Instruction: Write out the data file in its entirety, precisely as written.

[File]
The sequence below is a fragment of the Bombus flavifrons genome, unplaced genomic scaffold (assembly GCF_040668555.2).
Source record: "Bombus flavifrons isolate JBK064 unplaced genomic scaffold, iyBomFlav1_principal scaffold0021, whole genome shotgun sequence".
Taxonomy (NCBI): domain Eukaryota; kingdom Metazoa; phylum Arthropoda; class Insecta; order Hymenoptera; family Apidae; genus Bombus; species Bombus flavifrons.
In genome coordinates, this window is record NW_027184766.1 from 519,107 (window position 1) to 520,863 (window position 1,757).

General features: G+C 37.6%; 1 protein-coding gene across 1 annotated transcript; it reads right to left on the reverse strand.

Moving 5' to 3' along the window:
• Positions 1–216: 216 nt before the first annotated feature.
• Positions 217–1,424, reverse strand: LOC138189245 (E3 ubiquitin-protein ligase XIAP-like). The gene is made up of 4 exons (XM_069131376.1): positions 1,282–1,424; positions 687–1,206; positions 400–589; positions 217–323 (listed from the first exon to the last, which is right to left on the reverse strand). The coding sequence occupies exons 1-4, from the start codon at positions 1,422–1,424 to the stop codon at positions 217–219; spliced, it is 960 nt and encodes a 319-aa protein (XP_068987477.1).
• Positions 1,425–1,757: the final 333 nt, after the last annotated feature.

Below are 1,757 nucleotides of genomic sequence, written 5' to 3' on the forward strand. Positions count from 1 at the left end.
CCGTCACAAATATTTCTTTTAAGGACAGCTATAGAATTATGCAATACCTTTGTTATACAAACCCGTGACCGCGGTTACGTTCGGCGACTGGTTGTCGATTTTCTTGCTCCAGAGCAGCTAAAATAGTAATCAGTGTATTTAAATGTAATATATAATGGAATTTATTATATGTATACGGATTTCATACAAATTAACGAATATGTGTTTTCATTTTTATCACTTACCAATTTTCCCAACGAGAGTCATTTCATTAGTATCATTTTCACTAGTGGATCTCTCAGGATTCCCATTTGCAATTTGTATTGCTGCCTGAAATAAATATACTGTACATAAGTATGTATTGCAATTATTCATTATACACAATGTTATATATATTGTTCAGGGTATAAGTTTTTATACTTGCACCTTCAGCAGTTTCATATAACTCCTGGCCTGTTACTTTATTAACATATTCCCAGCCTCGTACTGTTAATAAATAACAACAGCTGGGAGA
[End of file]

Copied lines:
The sequence below is a fragment of the Bombus flavifrons genome, unplaced genomic scaffold (assembly GCF_040668555.2).
Source record: "Bombus flavifrons isolate JBK064 unplaced genomic scaffold, iyBomFlav1_principal scaffold0021, whole genome shotgun sequence".
Taxonomy (NCBI): domain Eukaryota; kingdom Metazoa; phylum Arthropoda; class Insecta; order Hymenoptera; family Apidae; genus Bombus; species Bombus flavifrons.
In genome coordinates, this window is record NW_027184766.1 from 519,107 (window position 1) to 520,863 (window position 1,757).

General features: G+C 37.6%; 1 protein-coding gene across 1 annotated transcript; it reads right to left on the reverse strand.

Moving 5' to 3' along the window:
• Positions 1–216: 216 nt before the first annotated feature.
• Positions 217–1,424, reverse strand: LOC138189245 (E3 ubiquitin-protein ligase XIAP-like). The gene is made up of 4 exons (XM_069131376.1): positions 1,282–1,424; positions 687–1,206; positions 400–589; positions 217–323 (listed from the first exon to the last, which is right to left on the reverse strand). The coding sequence occupies exons 1-4, from the start codon at positions 1,422–1,424 to the stop codon at positions 217–219; spliced, it is 960 nt and encodes a 319-aa protein (XP_068987477.1).
• Positions 1,425–1,757: the final 333 nt, after the last annotated feature.

Below are 1,757 nucleotides of genomic sequence, written 5' to 3' on the forward strand. Positions count from 1 at the left end.
CCGTCACAAATATTTCTTTTAAGGACAGCTATAGAATTATGCAATACCTTTGTTATACAAACCCGTGACCGCGGTTACGTTCGGCGACTGGTTGTCGATTTTCTTGCTCCAGAGCAGCTAAAATAGTAATCAGTGTATTTAAATGTAATATATAATGGAATTTATTATATGTATACGGATTTCATACAAATTAACGAATATGTGTTTTCATTTTTATCACTTACCAATTTTCCCAACGAGAGTCATTTCATTAGTATCATTTTCACTAGTGGATCTCTCAGGATTCCCATTTGCAATTTGTATTGCTGCCTGAAATAAATATACTGTACATAAGTATGTATTGCAATTATTCATTATACACAATGTTATATATATTGTTCAGGGTATAAGTTTTTATACTTGCACCTTCAGCAGTTTCATATAACTCCTGGCCTGTTACTTTATTAACATATTCCCAGCCTCGTACTGTTAATAAATAACAACAGCTGGGAGA